Although it’s not a cure for ALS, an oral drug slowed patients’ rate of functional decline in a clinical trial that included five patients at UT Health San Antonio. If the finding is repeated in larger trials, the drug could give families more time with their loved ones who have ALS.
The New England Journal of Medicine published the results Sept. 3.
Amyotrophic lateral sclerosis (ALS) is a neurodegenerative disease for which there is no cure. Many patients die within two to three years of the onset of symptoms. Study co-author Carlayne Jackson, MD, director of the National ALS Association Center of Excellence at UT Health San Antonio, said other than a couple of symptom-treatment studies, this clinical trial is “the first we’ve been involved with that has shown a statistically significant benefit for ALS patients.”
Four drugs are approved to treat ALS, with the last, edaravone, gaining U.S. Food and Drug Administration (FDA) clearance in 2017. The new oral drug is a combination of sodium phenylbutyrate and taurursodiol, two medicines previously reported to have an effect in ALS.
“The idea was that, by combining them, we might get a greater effect,” Dr. Jackson said.
In the CENTAUR trial, patients were randomly assigned to receive either the investigational medication or a placebo, and patients and physicians were not informed of the assignment.
Of 177 patients screened for the study, 89 were randomized to receive the treatment and 48 to receive placebo. Forty patients did not meet the inclusion criteria. All participants received standard therapies currently available for ALS, with the treatment group adding the oral pill.
ALS rating scale
“We looked for a statistically significant outcome in function based upon what is called the ALS Functional Rating Scale,” said Dr. Jackson, professor of neurology and otolaryngology in the Joe R. and Teresa Lozano Long School of Medicine. “The scale is a compilation of 12 questions that address fine motor function, gross motor function, respiratory function and bulbar function, or speech and swallowing.”
The average rate of decline on the scale is one point a month, but the CENTAUR investigators intentionally chose a study population of rapidly progressive ALS patients, Dr. Jackson said. CENTAUR participants treated with the combination pill declined 1.24 points per month on average, compared to 1.66 points per month for participants on placebo. The difference is statistically significant.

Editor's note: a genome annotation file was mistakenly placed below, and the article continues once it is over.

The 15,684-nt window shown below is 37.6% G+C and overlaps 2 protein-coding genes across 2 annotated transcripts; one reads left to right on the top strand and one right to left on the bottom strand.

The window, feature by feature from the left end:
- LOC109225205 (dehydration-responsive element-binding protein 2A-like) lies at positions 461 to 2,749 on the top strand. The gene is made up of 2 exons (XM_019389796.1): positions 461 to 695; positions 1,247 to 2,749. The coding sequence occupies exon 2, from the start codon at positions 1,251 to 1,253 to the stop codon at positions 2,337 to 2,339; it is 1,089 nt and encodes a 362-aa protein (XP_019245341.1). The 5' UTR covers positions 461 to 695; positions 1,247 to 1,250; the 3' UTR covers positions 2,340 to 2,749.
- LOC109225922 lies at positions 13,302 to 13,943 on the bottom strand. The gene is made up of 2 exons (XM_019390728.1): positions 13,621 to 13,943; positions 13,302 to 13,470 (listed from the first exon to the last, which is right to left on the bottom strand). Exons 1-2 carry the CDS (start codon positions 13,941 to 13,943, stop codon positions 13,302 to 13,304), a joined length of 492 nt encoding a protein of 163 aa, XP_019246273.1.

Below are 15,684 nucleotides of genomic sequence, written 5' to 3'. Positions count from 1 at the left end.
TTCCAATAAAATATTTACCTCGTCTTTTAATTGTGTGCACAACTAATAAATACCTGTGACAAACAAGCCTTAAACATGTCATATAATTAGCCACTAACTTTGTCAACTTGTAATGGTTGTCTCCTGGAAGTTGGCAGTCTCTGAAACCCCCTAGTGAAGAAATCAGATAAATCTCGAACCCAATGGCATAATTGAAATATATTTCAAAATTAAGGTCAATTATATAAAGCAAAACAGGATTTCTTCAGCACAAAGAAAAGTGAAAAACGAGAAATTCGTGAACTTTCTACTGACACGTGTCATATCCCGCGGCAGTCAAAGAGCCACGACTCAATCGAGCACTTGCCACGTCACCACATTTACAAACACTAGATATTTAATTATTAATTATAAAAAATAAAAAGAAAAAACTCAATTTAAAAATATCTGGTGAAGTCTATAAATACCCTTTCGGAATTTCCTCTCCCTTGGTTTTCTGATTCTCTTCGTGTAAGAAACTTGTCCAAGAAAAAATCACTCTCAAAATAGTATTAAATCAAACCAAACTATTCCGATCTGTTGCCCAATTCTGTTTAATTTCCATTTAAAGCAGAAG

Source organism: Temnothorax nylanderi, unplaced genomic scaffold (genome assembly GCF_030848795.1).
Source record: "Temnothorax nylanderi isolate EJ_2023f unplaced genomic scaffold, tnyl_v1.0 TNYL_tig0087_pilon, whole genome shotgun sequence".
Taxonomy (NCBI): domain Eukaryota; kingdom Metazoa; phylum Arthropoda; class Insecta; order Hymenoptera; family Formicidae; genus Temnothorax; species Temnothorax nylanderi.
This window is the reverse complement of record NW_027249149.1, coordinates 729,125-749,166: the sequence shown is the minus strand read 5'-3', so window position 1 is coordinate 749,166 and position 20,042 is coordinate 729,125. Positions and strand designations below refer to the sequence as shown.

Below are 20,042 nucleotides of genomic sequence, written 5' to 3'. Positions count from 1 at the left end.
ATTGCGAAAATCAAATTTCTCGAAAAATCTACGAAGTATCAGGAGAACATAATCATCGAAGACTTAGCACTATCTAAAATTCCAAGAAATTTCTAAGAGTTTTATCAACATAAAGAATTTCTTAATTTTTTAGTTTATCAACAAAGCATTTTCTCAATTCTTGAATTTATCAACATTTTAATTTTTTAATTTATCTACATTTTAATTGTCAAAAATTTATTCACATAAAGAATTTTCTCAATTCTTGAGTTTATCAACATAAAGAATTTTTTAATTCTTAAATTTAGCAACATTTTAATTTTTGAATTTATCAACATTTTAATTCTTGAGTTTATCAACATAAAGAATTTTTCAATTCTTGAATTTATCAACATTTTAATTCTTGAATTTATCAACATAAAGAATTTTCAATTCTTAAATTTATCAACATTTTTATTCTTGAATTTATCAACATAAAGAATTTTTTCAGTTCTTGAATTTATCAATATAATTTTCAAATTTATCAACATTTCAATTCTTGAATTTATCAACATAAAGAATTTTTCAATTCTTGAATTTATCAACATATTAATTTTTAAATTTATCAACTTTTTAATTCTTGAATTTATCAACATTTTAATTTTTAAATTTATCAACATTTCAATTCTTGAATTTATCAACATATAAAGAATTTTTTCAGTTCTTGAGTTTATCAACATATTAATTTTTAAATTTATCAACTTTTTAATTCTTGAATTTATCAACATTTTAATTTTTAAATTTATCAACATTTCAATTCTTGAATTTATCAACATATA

“People didn’t get better, but their rate of decline was less,” Dr. Jackson said.
Longer, larger trials needed
The study was a phase two clinical trial. The combination therapy was first tested in experimental neurodegenerative disease models, and pilot clinical trials for safety in individuals with ALS also preceded the CENTAUR study.
“This was a 24-week study, so it was fairly short in duration,” Dr. Jackson said. “Longer and larger trials are necessary to evaluate the efficacy and safety of these medications.”
The next step is a phase three trial with more patients, after which, if the results remain positive, application for FDA approval would be submitted.
This study was supported by Amylyx® Pharmaceuticals Inc., the ALS Finding A Cure® Foundation and The ALS Association. The National ALS Association Center of Excellence at UT Health San Antonio is funded by the Glenn Biggs Institute for Alzheimer’s and Neurodegenerative Diseases, also at UT Health San Antonio.
Trial of Sodium Phenylbutyrate/Taurursodiol for Amyotrophic Lateral Sclerosis
Sabrina Paganoni, M.D., Ph.D.; Eric A. Macklin, Ph.D.; Suzanne Hendrix, Ph.D.; James D. Berry, M.D.; Michael Elliott, M.D.; Samuel Maiser, M.D.; Chafic Karam, M.D.; James B. Caress, M.D.; Margaret Ayo Owegi, D.O.; Adam Quick, M.D.; James Wymer, M.D., Ph.D.; Stephen A. Goutman, M.D.; Daragh Heitzman, M.D.; Terry Heiman-Patterson, M.D.; Carlayne E. Jackson, M.D.; Colin Quinn, M.D.; Jeffrey D. Rothstein, M.D., Ph.D.; Edward J. Kasarskis, M.D., Ph.D.; Jon Katz, M.D.; Liberty Jenkins, M.D.; Shafeeq Ladha, M.D.; Timothy M. Miller, M.D., Ph.D.; Stephen N. Scelsa, M.D.; Tuan H. Vu, M.D.; Christina N. Fournier, M.D.; Jonathan D. Glass, M.D.; Kristin Johnson, D.O.; Andrea Swenson, M.D.; Namita A. Goyal, M.D.; Gary L. Pattee, M.D.; Patricia L. Andres, M.S., D.P.T.; Suma Babu, M.B.B.S., M.P.H.; Marianne Chase, B.A.; Derek Dagostino, B.A.; Samuel P. Dickson, Ph.D.; Noel Ellison, M.S.; Meghan Hall, M.S.; Kent Hendrix, B.S.; Gale Kittle, R.N., M.P.H.; Michelle McGovern, B.S.; Joseph Ostrow, B.S.; Lindsay Pothier, B.A.; Rebecca Randall, M.S., R.D.; Jeremy M. Shefner, M.D., Ph.D.; Alexander V. Sherman, M.Sc.; Eric Tustison, B.A.; Prasha Vigneswaran, M.S.; Jason Walker, B.S.; Hong Yu, M.S.; James Chan, M.A.; Janet Wittes, Ph.D.; Joshua Cohen, B.S.E.; Justin Klee, Sc.B.; Kent Leslie, M.S.; Rudolph E. Tanzi, Ph.D.; Walter Gilbert, Ph.D.; Patrick D. Yeramian, M.D., M.B.A.; David Schoenfeld, Ph.D.; Merit E. Cudkowicz, M.D.
First published: Sept. 3, 2020, The New England Journal of Medicine
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